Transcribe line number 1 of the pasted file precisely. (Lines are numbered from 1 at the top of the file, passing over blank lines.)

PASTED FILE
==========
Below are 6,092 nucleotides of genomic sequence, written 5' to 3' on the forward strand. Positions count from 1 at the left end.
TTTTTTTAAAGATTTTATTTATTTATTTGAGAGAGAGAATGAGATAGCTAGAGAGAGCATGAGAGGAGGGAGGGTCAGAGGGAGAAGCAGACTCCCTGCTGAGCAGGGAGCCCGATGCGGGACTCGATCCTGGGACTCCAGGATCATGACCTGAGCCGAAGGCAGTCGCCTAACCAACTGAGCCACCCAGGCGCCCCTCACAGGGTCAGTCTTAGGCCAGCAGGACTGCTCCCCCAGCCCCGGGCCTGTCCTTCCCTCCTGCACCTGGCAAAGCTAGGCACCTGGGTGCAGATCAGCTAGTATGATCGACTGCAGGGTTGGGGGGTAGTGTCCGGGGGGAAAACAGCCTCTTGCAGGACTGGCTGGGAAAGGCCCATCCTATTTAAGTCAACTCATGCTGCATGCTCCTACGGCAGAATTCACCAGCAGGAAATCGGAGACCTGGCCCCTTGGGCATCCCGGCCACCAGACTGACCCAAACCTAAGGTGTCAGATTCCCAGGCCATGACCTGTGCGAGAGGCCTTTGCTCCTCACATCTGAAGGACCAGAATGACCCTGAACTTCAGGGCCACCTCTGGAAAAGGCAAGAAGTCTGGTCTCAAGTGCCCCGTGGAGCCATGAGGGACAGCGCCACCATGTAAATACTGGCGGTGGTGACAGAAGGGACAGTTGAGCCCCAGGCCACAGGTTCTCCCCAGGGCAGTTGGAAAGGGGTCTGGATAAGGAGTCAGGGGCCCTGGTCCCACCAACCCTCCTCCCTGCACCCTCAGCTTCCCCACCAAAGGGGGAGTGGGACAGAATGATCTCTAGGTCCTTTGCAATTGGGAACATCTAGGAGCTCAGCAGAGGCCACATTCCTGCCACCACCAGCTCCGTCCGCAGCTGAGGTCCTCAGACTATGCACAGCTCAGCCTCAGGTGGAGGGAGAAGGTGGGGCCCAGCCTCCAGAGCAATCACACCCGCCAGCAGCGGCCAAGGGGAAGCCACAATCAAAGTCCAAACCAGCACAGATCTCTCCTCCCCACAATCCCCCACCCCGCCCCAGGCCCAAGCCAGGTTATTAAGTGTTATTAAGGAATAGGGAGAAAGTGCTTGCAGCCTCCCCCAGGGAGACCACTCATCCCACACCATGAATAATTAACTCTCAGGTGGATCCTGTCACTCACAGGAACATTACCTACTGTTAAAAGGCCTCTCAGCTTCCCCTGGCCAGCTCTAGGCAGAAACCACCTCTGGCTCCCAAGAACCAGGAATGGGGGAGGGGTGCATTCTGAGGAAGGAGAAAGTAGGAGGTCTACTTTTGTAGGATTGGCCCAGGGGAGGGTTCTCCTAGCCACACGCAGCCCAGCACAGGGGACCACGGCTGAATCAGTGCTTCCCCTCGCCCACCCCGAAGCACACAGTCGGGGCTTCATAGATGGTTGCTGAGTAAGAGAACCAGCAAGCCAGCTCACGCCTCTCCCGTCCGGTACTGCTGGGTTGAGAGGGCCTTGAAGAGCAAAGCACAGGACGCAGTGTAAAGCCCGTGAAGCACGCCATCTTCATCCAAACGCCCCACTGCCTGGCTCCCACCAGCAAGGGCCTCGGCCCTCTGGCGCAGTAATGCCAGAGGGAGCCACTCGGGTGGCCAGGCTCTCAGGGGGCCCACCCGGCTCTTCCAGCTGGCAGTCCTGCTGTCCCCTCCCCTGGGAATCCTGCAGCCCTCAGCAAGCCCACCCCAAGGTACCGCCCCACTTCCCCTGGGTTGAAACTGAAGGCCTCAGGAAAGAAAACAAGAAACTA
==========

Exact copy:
Below are 6,092 nucleotides of genomic sequence, written 5' to 3' on the forward strand. Positions count from 1 at the left end.